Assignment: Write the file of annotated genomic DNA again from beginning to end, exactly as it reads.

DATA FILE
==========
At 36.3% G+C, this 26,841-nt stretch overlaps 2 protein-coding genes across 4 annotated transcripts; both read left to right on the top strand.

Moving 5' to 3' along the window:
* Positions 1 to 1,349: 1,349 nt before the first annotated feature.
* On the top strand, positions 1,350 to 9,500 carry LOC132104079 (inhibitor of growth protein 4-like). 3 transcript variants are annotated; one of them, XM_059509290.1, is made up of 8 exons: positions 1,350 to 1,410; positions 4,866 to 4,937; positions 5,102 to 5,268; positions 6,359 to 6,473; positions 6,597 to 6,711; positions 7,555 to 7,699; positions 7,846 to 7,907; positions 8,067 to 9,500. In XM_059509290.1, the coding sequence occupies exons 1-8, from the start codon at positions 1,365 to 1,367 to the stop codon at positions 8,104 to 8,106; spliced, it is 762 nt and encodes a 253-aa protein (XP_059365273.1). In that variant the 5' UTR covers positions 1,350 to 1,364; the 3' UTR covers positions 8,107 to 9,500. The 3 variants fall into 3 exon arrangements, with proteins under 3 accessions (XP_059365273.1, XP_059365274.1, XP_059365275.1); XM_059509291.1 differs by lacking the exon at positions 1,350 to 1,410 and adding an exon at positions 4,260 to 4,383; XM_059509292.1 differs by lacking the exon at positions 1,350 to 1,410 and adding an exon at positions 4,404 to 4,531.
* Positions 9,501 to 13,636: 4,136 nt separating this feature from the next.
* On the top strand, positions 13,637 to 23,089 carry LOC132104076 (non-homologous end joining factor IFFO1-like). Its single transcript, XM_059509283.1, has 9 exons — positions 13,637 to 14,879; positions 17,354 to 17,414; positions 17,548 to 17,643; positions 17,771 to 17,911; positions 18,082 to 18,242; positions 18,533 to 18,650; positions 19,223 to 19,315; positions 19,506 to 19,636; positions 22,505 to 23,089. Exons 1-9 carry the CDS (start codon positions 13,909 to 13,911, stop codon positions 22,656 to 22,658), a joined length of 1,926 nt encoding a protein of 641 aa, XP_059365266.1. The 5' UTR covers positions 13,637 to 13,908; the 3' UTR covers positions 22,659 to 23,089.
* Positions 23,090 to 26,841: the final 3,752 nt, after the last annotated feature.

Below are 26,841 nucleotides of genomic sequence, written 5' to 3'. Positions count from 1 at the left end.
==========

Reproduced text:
At 36.3% G+C, this 26,841-nt stretch overlaps 2 protein-coding genes across 4 annotated transcripts; both read left to right on the top strand.

Moving 5' to 3' along the window:
* Positions 1 to 1,349: 1,349 nt before the first annotated feature.
* On the top strand, positions 1,350 to 9,500 carry LOC132104079 (inhibitor of growth protein 4-like). 3 transcript variants are annotated; one of them, XM_059509290.1, is made up of 8 exons: positions 1,350 to 1,410; positions 4,866 to 4,937; positions 5,102 to 5,268; positions 6,359 to 6,473; positions 6,597 to 6,711; positions 7,555 to 7,699; positions 7,846 to 7,907; positions 8,067 to 9,500. In XM_059509290.1, the coding sequence occupies exons 1-8, from the start codon at positions 1,365 to 1,367 to the stop codon at positions 8,104 to 8,106; spliced, it is 762 nt and encodes a 253-aa protein (XP_059365273.1). In that variant the 5' UTR covers positions 1,350 to 1,364; the 3' UTR covers positions 8,107 to 9,500. The 3 variants fall into 3 exon arrangements, with proteins under 3 accessions (XP_059365273.1, XP_059365274.1, XP_059365275.1); XM_059509291.1 differs by lacking the exon at positions 1,350 to 1,410 and adding an exon at positions 4,260 to 4,383; XM_059509292.1 differs by lacking the exon at positions 1,350 to 1,410 and adding an exon at positions 4,404 to 4,531.
* Positions 9,501 to 13,636: 4,136 nt separating this feature from the next.
* On the top strand, positions 13,637 to 23,089 carry LOC132104076 (non-homologous end joining factor IFFO1-like). Its single transcript, XM_059509283.1, has 9 exons — positions 13,637 to 14,879; positions 17,354 to 17,414; positions 17,548 to 17,643; positions 17,771 to 17,911; positions 18,082 to 18,242; positions 18,533 to 18,650; positions 19,223 to 19,315; positions 19,506 to 19,636; positions 22,505 to 23,089. Exons 1-9 carry the CDS (start codon positions 13,909 to 13,911, stop codon positions 22,656 to 22,658), a joined length of 1,926 nt encoding a protein of 641 aa, XP_059365266.1. The 5' UTR covers positions 13,637 to 13,908; the 3' UTR covers positions 22,659 to 23,089.
* Positions 23,090 to 26,841: the final 3,752 nt, after the last annotated feature.

Below are 26,841 nucleotides of genomic sequence, written 5' to 3'. Positions count from 1 at the left end.